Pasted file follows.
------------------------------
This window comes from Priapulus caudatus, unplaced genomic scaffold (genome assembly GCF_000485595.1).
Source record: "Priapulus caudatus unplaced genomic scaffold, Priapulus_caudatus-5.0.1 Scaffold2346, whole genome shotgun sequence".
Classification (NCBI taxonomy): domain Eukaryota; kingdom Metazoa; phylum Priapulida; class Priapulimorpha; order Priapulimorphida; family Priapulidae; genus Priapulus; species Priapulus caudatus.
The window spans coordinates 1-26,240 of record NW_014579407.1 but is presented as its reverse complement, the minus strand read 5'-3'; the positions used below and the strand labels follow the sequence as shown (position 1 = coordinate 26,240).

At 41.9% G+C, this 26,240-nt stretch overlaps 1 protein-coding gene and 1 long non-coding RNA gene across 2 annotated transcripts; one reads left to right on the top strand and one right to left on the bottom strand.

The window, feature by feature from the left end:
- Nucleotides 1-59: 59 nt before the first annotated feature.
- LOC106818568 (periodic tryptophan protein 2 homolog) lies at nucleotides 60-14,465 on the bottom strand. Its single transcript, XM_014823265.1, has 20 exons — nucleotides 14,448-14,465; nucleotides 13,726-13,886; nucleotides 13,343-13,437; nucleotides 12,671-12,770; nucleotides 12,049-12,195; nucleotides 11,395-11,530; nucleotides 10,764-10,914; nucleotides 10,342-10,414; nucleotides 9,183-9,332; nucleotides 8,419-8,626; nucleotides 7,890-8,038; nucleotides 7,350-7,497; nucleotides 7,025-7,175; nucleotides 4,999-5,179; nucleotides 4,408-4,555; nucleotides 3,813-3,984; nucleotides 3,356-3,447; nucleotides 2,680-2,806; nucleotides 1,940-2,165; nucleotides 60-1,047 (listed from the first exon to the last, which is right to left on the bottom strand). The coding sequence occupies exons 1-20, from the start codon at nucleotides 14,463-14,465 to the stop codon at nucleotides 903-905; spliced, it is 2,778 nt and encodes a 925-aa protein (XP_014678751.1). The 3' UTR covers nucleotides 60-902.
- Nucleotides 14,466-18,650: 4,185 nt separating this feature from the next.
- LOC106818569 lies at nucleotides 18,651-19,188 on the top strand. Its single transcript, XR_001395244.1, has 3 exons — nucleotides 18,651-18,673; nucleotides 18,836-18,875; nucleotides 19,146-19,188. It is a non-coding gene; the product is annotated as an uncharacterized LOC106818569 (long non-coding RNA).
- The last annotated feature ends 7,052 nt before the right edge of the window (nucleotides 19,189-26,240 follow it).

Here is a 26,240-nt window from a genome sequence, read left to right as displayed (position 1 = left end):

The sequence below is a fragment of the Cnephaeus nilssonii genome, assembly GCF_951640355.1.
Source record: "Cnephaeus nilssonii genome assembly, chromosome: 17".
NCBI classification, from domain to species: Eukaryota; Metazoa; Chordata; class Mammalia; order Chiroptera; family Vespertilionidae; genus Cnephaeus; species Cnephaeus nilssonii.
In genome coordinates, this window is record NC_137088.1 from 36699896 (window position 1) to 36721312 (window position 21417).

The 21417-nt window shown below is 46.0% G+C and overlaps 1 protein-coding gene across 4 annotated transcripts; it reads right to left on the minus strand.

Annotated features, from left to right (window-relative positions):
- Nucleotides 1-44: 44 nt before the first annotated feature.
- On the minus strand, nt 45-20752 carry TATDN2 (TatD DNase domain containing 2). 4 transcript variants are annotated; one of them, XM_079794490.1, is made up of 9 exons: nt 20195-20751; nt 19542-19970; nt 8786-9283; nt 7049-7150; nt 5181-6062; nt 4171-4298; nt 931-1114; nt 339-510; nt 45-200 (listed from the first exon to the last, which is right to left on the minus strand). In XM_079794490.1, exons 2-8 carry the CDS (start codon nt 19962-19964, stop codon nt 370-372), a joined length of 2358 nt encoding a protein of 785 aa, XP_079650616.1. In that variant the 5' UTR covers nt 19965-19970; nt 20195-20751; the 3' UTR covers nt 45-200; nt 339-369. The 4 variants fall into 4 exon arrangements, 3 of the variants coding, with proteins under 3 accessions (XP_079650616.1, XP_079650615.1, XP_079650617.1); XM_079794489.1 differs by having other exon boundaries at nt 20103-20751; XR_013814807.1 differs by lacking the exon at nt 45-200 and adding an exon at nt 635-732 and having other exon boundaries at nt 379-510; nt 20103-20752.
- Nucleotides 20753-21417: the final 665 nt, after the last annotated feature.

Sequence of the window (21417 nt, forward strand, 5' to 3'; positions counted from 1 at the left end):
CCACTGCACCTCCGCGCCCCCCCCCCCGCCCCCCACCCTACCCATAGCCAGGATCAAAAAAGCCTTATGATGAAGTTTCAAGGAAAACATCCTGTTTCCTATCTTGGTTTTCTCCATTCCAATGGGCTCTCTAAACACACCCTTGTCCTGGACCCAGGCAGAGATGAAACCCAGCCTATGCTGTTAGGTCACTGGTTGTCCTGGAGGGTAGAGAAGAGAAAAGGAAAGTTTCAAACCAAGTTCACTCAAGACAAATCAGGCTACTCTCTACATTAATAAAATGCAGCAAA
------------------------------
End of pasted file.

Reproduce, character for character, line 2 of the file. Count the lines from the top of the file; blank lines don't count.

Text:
Source record: "Priapulus caudatus unplaced genomic scaffold, Priapulus_caudatus-5.0.1 Scaffold2346, whole genome shotgun sequence".